For years, standard operating procedures, along with an employee handbook and on-the-job training, did the trick for teaching milkers at Brian and Yogi Brown’s Sunburst Dairy near Belleville, Wis.

“But when we added the second barn in 2008 and expanded to 500 cows, we realized we were still using the same SOPs we had developed years ago, and they were outdated,” says Yogi Brown.

She emphasizes training for new hires, especially during the first two weeks of employment, because that is the time that people really want to learn. “They want to know the ‘why,’ and I want to be able to give it to them,” she says.

The Browns began working with dairy consultant Tom Wall, owner of Dairy Interactive LLC, to develop clear job descriptions and fine-tune wage and labor policies. Then, several months ago, Sunburst’s milker training entered the digital age when Wall booted up the Dairy Interactive computer program he’d developed, and milking instructions took on a whole new dimension.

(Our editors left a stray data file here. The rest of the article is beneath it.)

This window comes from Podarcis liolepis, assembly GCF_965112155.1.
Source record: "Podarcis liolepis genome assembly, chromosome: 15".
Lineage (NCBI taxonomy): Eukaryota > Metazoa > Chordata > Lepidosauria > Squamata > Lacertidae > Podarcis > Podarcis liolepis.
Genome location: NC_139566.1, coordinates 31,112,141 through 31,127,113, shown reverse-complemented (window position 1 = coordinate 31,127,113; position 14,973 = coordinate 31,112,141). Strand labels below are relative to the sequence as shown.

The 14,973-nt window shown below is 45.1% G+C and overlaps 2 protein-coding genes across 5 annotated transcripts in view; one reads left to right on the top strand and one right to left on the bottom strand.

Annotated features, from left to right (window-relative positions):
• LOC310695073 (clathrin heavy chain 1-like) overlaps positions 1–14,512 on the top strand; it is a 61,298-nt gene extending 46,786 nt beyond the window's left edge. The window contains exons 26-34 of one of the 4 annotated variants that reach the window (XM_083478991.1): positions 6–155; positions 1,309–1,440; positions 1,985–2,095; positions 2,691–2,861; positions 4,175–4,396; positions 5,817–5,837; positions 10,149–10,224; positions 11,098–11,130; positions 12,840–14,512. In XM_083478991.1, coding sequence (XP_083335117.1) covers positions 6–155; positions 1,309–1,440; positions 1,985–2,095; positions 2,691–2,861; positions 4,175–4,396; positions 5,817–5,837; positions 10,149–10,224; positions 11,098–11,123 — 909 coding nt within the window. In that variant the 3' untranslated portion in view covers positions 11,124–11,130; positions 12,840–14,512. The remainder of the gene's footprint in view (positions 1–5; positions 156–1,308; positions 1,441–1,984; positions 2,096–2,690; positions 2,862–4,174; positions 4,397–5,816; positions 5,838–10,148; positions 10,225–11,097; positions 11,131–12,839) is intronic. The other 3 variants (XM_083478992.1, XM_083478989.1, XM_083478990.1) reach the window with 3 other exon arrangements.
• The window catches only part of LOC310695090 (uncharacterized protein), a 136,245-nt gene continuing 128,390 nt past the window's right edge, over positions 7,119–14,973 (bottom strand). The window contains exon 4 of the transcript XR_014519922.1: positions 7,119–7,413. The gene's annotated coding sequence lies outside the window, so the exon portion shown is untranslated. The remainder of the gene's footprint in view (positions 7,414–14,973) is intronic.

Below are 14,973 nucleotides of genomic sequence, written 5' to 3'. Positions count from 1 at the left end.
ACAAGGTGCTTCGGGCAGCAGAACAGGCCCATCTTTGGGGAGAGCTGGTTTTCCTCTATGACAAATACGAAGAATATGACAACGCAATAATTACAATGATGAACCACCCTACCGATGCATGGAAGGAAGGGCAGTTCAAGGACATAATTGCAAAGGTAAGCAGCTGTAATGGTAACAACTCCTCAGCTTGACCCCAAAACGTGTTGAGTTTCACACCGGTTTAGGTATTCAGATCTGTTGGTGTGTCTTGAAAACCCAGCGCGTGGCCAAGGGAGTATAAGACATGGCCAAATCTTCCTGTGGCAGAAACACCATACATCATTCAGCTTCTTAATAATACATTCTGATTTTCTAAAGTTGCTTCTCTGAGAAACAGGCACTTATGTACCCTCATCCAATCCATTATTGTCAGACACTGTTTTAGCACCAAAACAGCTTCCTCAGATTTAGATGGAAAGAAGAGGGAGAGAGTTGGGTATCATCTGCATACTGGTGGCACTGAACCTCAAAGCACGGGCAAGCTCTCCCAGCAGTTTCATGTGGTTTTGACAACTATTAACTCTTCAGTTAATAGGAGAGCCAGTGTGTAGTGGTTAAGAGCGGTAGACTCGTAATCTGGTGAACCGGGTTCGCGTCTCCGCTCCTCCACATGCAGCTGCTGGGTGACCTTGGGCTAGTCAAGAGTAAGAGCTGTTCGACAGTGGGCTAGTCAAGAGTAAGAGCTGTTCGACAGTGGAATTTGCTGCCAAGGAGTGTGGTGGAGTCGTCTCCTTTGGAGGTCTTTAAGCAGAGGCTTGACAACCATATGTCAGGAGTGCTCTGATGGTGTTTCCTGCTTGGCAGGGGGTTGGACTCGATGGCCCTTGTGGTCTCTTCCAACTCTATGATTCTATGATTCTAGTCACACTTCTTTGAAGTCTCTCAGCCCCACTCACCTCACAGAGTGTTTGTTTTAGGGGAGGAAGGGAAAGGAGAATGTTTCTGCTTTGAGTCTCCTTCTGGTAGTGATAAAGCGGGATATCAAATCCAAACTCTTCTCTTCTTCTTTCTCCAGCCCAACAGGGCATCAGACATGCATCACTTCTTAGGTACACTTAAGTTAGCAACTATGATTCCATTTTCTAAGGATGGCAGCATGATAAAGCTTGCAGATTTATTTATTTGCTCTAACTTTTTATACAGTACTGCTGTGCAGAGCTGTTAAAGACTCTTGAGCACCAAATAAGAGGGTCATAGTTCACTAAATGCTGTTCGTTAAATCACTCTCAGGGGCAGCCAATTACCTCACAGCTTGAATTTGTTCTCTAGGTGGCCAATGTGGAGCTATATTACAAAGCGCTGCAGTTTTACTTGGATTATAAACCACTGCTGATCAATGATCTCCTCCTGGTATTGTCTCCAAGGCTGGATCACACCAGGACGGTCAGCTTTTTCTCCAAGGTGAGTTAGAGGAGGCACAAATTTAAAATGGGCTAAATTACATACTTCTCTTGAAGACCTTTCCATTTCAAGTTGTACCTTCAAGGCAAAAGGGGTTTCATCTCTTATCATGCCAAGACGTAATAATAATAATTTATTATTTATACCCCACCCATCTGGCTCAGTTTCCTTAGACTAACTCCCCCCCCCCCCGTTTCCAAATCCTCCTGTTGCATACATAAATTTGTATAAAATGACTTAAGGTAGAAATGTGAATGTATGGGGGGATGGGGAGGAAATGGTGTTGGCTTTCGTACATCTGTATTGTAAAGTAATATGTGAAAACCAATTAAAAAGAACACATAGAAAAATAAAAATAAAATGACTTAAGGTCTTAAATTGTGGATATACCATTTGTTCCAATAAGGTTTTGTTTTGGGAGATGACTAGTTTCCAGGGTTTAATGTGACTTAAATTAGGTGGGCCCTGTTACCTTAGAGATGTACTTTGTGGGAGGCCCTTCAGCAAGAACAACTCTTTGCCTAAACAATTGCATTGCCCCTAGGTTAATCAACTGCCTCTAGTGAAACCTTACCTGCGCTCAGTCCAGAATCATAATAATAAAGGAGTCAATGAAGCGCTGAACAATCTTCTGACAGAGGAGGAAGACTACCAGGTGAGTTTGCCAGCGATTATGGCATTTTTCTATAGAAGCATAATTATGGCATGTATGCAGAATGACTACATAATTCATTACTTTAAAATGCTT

Here’s a look at some of the efficiencies gained with this new tool.

Training trials and tribulations

There are lots of ways to teach milking routines, including written lessons, lectures, watching videos and hands-on demonstrations. The crux of the issue, according to experts from the Penn State Dairy Alliance, is to select a method or a series of methods that is appropriate for both the material to be learned and those who must learn it. Trial and error may be the preferred way for an employee to gain skill, but that strategy generally doesn’t translate into good parlor policy.

Brown says she’s tried a number of teaching methods with varying levels of success. “I did a lot of the initial training, and now we have a very good lead milker who does most of the training, but it can be a challenge. SOPs and detailed task lists are really good things to do, but they can only take you so far,” she says.

The dairy invested in training videos, which added a visual component to milker education, but also had limitations. “We’d watch the videos, but then I’d say, ‘don’t pay attention to this part, because that’s not how we do it here,’ or ‘that’s not how our parlor works,’” says Brown. “It was frustrating for me and confusing for our milkers.”